Humana and Boehringer Ingelheim Establish Partnership to Promote Population Health | Pharma Strategic | Scoop.it
LOUISVILLE, Ky.& RIDGEFIELD, Conn.---- Humana Inc., one of the nation’ s leading health and well-being companies, and Boehringer Ingelheim Pharmaceuticals, Inc., a research-based, global pharmaceutical company, today announced a multi-year...
Sven Awege's insight:

Insurance and Pharma working together. Huge potential, I have some reservations though that patients would want to share too much though, with threat of personalized hikes in healthplans! Could be wrong though.

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Design principles for pharma digital strategy | pharmaphorum

Design principles for pharma digital strategy | pharmaphorum | Pharma Strategic | Scoop.it
This article is about parallels between design principles and the strategic challenges for pharma digital strategy.

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David Dellamonica's curator insight, March 27, 2013 4:01 AM

crossroads of technology and liberal arts

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Next: looking beyond the device in digital health

Next: looking beyond the device in digital health | Pharma Strategic | Scoop.it

Observers of the digital health ecosystem seem addicted to the idea that it is accretive when in truth it is commutative.

 

News of the demise of sleep tracker Zeo, theclosure of Google Reader through which many of us have reviewed health news, and the imminent  withdrawal of the best (IMO) version of the best Twitter client through which many health tweet chats have been conducted should hopefully serve to remind us of the transitory nature of digital environments.

 

Personal health data is certainly going to continue to be collected. It will be at the centre of our genome-informed, personalised medical future.

However, we aren’t going to be collecting it via a panoply of trackers, gadgets, wristbands and glasses.

 

We no more want external health peripherals than we do a keyboard for a tablet computer. They are extraneous, inconvenient, and will only be used by health hobbyists.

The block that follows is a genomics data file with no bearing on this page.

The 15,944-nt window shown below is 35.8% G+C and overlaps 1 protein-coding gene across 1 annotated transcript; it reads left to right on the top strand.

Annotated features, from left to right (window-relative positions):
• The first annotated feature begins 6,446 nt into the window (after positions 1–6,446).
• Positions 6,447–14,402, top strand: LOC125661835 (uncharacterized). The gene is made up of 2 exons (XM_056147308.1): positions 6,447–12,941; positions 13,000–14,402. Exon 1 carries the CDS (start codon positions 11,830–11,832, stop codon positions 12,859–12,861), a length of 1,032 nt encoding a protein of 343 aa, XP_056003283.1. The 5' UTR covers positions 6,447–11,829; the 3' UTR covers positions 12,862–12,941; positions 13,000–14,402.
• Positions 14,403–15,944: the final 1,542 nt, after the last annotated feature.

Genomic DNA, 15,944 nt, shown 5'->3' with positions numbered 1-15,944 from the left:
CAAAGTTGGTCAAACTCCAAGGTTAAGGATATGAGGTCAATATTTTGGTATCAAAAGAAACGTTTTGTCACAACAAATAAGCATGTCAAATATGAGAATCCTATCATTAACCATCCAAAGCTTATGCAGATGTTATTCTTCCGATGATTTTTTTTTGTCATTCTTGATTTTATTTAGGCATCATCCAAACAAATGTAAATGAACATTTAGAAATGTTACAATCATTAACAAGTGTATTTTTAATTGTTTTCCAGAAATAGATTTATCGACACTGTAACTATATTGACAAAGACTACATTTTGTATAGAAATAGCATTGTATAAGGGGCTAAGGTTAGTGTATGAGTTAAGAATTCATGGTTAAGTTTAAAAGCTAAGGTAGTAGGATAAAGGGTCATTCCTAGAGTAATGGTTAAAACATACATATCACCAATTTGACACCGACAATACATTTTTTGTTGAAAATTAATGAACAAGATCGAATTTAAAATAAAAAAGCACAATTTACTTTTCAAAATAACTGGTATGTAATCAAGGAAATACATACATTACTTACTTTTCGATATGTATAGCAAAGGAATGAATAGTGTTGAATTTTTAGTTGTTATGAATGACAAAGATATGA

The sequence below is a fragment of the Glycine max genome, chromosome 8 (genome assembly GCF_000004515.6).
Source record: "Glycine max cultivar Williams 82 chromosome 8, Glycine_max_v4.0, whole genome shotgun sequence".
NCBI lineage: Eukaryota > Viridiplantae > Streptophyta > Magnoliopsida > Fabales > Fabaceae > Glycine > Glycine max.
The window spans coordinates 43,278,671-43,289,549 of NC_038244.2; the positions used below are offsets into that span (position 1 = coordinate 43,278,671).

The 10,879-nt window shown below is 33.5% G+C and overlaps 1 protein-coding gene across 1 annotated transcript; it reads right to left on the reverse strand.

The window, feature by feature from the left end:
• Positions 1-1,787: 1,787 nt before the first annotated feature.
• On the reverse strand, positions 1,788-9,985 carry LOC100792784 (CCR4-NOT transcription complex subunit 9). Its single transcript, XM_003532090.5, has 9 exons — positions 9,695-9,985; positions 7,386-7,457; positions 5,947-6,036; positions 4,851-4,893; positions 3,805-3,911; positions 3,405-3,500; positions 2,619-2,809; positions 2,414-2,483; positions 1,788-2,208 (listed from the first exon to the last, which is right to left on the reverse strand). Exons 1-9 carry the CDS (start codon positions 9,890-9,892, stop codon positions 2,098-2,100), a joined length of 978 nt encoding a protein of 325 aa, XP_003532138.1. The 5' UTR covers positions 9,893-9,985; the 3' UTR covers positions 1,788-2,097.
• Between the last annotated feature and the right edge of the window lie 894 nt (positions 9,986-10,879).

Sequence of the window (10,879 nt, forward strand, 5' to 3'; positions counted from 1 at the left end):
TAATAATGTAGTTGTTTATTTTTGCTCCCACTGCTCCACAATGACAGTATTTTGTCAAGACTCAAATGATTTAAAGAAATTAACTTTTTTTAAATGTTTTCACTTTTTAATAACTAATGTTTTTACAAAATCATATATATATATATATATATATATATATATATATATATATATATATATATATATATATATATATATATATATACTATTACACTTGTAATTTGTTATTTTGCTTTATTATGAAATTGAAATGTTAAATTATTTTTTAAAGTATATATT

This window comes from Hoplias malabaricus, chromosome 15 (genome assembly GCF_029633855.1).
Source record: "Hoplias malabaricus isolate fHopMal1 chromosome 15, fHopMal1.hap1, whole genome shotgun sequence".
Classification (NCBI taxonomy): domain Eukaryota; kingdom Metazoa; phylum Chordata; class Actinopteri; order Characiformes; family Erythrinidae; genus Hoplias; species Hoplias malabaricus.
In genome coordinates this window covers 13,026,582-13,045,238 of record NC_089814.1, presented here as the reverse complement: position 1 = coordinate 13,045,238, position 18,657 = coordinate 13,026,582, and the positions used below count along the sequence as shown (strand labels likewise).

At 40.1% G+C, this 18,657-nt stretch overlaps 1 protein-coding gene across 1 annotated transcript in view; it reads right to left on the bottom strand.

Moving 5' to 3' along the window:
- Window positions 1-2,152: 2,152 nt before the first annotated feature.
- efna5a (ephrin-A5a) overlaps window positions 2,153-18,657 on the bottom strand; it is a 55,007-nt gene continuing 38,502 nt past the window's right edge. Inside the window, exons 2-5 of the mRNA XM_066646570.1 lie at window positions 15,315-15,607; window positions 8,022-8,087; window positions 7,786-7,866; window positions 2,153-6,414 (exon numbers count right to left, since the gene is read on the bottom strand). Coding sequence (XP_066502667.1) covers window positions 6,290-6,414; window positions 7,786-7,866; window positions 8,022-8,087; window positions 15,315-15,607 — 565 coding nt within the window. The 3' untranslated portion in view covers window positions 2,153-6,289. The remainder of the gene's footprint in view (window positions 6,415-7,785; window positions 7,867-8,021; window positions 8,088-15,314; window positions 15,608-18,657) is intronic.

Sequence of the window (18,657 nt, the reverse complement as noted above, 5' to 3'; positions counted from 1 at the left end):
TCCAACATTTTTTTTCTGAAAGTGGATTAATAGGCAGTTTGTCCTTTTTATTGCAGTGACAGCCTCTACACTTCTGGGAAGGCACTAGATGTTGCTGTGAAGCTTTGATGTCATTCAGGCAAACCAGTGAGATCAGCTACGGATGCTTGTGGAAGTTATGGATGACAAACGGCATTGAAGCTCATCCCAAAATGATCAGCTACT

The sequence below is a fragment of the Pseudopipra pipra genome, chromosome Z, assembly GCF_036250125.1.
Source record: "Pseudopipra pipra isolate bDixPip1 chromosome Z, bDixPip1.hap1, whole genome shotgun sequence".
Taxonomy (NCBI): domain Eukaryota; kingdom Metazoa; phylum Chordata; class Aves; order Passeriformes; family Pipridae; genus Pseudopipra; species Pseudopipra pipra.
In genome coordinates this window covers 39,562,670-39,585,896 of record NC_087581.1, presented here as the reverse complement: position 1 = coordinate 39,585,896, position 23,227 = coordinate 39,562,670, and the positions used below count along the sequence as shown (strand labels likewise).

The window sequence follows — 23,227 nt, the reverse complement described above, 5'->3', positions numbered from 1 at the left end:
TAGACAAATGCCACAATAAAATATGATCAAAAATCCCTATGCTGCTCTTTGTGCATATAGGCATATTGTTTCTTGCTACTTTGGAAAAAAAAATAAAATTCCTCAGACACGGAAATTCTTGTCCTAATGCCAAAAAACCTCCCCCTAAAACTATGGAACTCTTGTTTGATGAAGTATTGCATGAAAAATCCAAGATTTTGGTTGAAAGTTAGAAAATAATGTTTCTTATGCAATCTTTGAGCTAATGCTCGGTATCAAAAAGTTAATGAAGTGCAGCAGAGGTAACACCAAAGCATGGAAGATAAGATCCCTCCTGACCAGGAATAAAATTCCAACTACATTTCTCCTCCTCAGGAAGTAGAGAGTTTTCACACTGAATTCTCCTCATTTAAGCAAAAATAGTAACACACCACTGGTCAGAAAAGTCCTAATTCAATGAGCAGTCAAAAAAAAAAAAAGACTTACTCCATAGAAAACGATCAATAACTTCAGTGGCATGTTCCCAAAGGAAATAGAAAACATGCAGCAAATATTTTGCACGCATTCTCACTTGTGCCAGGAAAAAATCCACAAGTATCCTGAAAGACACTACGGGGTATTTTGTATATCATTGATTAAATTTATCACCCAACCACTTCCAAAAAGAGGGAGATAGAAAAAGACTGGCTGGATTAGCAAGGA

Nor are we ultimately going to want to see that data collected by a smartphone-like device. Mobile devices, whether carried, or viewed via a HUD contact lens, or placed on the back of our hand as a removable skin-like overlay, may be a great way of reviewing data, but in the last instance we don’t want integrated onboard sensors tracking our data for the sole reason that it requires us to remember or desire to continue to collect it, even if the process is passive.

 

This needn’t mean a Matrix-like plug of course, but rather a sensor of whatever sort that merely gathers data.

 

However, not everyone wants to be a cyborg, nor will it be necessary to be one in order to enjoy the long terms health benefits of fully quantifying (and adapting) our health behaviours.

 

Assuming that we don’t all succumb to the beguiling technological singularity, the paradigm will be inverted and the social face of health will be human rather than a mimetic poly-alloy.

 

The future of quantified health will reside in non-invasive sensors that will become as ubiquitous and cheap to use as the bar code, incorporated not only into public spaces but also into products and packaging. Aggregated personal data is Big Data by any other name, and will facilitate the study of health trends and behaviours at a population level.

 

This may sound like science fiction.